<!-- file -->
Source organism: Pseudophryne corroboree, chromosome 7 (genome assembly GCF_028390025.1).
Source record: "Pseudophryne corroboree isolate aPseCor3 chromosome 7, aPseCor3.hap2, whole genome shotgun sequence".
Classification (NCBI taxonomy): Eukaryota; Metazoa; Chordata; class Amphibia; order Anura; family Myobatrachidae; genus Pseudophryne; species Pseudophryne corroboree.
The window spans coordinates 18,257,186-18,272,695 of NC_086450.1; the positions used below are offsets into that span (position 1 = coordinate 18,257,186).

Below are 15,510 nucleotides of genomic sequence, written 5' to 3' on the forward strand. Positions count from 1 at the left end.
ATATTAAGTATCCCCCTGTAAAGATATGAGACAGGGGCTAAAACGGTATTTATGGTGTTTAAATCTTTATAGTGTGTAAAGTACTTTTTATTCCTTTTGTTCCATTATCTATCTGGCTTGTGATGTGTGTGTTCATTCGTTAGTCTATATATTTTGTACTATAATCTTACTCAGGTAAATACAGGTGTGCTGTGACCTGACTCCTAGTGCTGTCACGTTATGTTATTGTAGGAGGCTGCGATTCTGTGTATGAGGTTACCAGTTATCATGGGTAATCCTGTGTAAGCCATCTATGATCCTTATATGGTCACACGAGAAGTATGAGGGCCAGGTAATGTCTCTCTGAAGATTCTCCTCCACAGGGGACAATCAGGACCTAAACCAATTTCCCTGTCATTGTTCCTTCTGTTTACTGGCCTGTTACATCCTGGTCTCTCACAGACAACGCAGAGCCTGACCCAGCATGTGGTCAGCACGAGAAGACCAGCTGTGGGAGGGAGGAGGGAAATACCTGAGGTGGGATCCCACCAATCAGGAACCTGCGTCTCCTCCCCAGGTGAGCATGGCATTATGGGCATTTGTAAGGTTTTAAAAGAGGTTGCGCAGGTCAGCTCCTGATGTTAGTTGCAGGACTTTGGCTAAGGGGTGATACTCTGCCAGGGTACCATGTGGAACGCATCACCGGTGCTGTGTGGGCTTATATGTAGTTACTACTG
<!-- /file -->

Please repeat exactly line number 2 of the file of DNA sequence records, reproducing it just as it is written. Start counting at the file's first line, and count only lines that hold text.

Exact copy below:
Source record: "Pseudophryne corroboree isolate aPseCor3 chromosome 7, aPseCor3.hap2, whole genome shotgun sequence".